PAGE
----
Thursday, September 04, 2014
Polling Has Pearce Sitting High On His Perch; Reps Grisham And Lujan Coasting, Plus: The Great Tesla Tease Ends Predictably; Blaming Susana Or Not
The national Dems have pounded the table over Lara arguing that a Hispanic candidate is poised to take back the conservative leaning district. They've helped raise a boatload of cash for Lara who at last report had nearly a million dollars. However, over the summer she did no media and gained no ground on Pearce.
A consultant familiar with the race says Lara should start climbing once her media campaign kicks in, but being so far out means the Dems are now looking for a close call on Pearce and the hope that Lara could come back in '16 and take him out in the high turnout presidential year. That same consultant says voters in the district who have been polled may not realize Lara is Hispanic and once they do she will benefit.
That Lara is getting all the attention from DC Dems has not gone without grumbling. The argument being that national Dems were quick to write off Dem Gary King in his battle against GOP Governor Susana Martinez, but now you have Pearce polling at 60% and Martinez at 50%. Why not send some cash King's way and see if he can get the incumbent down to 49% and the Dem juices flowing?
For Lara election night will be a nail-biter, but not in the traditional sense. She will be anxiously waiting to see if she can keep Pearce's victory in single digits. If she can't, there may be no second chance.
Real Clear Politics recently went in-depth on the Pearce-Lara match-up.
IN THE HOUSE
We've seen no polling on the other two NM US House seats. That's because incumbent ABQ Dem Rep. Michelle Lujan Grisham and northern Dem Rep. Ben Ray Lujan are not receiving serious challenges.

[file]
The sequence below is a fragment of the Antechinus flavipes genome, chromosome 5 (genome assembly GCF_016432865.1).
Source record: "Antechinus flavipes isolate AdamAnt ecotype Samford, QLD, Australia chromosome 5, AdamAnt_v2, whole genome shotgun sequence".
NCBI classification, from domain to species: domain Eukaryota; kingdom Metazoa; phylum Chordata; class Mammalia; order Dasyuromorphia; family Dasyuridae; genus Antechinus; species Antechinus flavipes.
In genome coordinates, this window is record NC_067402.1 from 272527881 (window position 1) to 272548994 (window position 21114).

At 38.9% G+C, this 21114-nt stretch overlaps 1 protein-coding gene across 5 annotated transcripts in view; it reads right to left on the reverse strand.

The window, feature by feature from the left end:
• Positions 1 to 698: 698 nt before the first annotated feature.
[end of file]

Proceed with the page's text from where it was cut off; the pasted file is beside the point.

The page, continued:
One of the biggest political events in our 40 years of covering New Mexican politics has been seeing the ABQ congressional seat no longer defined as a "swing" seat. It is now seen as lean Dem or even safe Dem.
The R's held the seat exclusively from 1969 until Martin Heinrich took it from them in 2008. He went to the US Senate in 2012 and Grisham took his congressional spot, garnering just over 59% of the vote. In the lower turnout year of 2014, she will be pressed to repeat that performance, but a double digit win is easily in her sights. Engineer Mike Frese is her foe, but getting no national support. He is, however, a happy warrior, coming with a 60 second spot that pokes fun at the spelling of his last name.
As for the North, nothing much has changed there in the past 40 years. The Lujan seat is labeled "safe Dem" without hesitation. He took the seat in 2008 when Tom Udall left it for the US Senate. In 2012, Lujan scored a 63% victory. In the nonpresidential year of 2010 he commanded 57%. In '14 his win can be expected to equal that 2010 number. His foe this cycle is rancher Jefferson Byrd who also ran against Lujan in 2012.
The NM Business Coalition did its candidate "job interviews" with the contenders for secretary of state, auditor and land commissioner at a forum recently in Santa Fe. You can see video of the event here.